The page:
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Tuesday, May 02, 2006

On the Rim of a Volcano

Michael J. Totten published the second part of his report from the Lebanese border today, and once again I urge you to read the whole thing, but here are some excerpts to whet your appetite:
Eitan pulled off the main road and into his peach orchard next to the fence.

“Lots of drug fields right across the border right here,” he said. Hezbollah uses the drug money to purchase weapons to use against Israel. “Across the border are mostly Shia. We used to have a great relationship with them.”

It’s sort of true, up to a point. Yasser Arafat and the PLO had their own state-within-a-state in Lebanon during the 1970s. They used it as a base to carry out terrorist operations against Israel. In 1982, during the Lebanese civil war, Israel invaded - in effect becoming yet another militia in the ridiculous conflict - to put a stop to it once and for all. The PLO was driven out of Lebanon and into Tunisia. But the Israelis had a little side project going on at the same time. They tried to prop up the hard-right presidency of Bashir Gemayel, which turned into an utterly misguided disaster for everyone…particularly for the freshly elected Gemayel, who was assassinated by - who else? - Syrian intelligence agents.

The Shia of South Lebanon hailed the Israelis, for a while, as a liberation army that freed them from the PLO. The honeymoon didn’t last long, though. Israel stayed far too long, frequently treated the Shia with contempt, and monkeyed around with Lebanon’s internal politics just as much as the Syrians did.

“Nasrallah is a bright guy,” Eitan said, referring to Hezbollah Secretary General Hassan Nasrallah. “I wish his energy were directed toward something good. But Hezbollah has been infected by Iran.”

“What do you think of ordinary people on the other side?” I said.

“Every day I wave at Lebanese people,” he said.

“Do they ever wave back?” I said.

“Not usually, no,” he said. “They are cold. A few are friendly, though.”

“Do you know why most of them are cold?” I said. It’s unclear how much Israelis know about why things are the way they are inside Lebanon. He already knew I had been living in Beirut, and he could tell by the tone of my voice that I knew the answer.

“I don’t know,” he said. “Why?”

“Because waving hello to an Israeli is treason,” I said.

He looked startled and more than a little disturbed.

“I didn’t know that,” he said. “Some wave hello to me anyway. Do you know why?” I didn’t. “Because they are my friends. They know me. We used to work together when the border was open.”

Of course. The border was open until 2000 when Ehud Barak withdrew the Israeli forces from their anti-Hezbollah “security belt” in South Lebanon. Lebanese crossed the border every day through Fatima’s Gate to work in Israel. Some of them worked with Eitan. Even now they risk being punished for treason so they can wave hi.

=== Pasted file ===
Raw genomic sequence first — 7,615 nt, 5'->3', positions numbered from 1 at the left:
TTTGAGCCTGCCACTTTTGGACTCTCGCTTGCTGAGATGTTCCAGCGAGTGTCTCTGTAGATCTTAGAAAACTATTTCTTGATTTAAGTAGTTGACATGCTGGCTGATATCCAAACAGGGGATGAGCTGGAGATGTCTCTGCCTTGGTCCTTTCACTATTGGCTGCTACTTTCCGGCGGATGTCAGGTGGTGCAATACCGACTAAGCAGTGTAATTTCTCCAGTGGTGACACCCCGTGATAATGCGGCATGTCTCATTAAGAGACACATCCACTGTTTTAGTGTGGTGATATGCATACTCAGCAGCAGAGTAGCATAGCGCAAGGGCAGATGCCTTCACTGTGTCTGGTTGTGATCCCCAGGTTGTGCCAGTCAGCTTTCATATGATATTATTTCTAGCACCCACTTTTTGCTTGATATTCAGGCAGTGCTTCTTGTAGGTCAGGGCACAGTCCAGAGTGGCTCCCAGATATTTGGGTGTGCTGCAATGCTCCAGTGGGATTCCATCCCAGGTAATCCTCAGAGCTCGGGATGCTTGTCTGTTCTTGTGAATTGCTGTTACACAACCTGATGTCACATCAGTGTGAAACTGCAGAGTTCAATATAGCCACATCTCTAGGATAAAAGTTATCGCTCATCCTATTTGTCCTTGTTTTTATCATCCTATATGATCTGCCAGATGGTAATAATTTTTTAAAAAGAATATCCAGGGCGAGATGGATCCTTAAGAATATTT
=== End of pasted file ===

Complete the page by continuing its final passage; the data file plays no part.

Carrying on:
It’s a lot easier to hate people when you don’t know them personally, when you can’t work together, when you can’t hang out and talk, when you can’t wave hello. The vitriolic and eliminationist propaganda from Iran and Hezbollah is instantly proven abject and stupid upon contact with average Israelis. An open border and a free exchange of thoughts and ideas is Hezbollah’s worst nightmare.

“What do you want to see happen here, Eitan?” I said.

“I wish we could have peace and an open border,” he said. “Like a normal country. Like it is between Oregon and California. Right now we call the Lebanese enemies. But they are not really enemies. I know them. Some are my friends. The only enemy is Hezbollah.”

Eitan and Zvika leaned against the front of the truck. Eitan said it was a mistake for Israel to withdraw from South Lebanon.

“Hezbollah is the only Arab army to ever defeat us,” he said.

Zvika patiently shook his head. “They didn’t defeat us,” he said.


Lisa told me that several times groups of Israelis drove up to Fatima’s Gate and peacefully confronted the rock throwers.

“We don’t hate you,” the Israelis said. It never did any good. Arabs who go out of their way to throw rocks can’t be easily dissuaded by niceness. And besides, being friendly with Israelis is treason.


So we drove on to al-Ghajar, which is a very strange place. All the residents are Alawite Arabs. One side of the village is in the Israeli-occupied Golan Heights. The other side is in Lebanon. The residents on the Lebanese side wish they lived in Israeli-occupied Syria instead of Hezbollah-occupied Lebanon. The Israeli side is perfectly pleasant and prosperous. The Lebanese side is absolutely Third World, neglected as it is by Hezbollah as well as by the Lebanese government.

This is the place where Hezbollah launched its most recent November invasion. Lisa told me she saw Arab women screaming on the television news, demanding the Israelis beef up the security of their town and better protect them from Iran’s proxy killers.

Read the whole thing.


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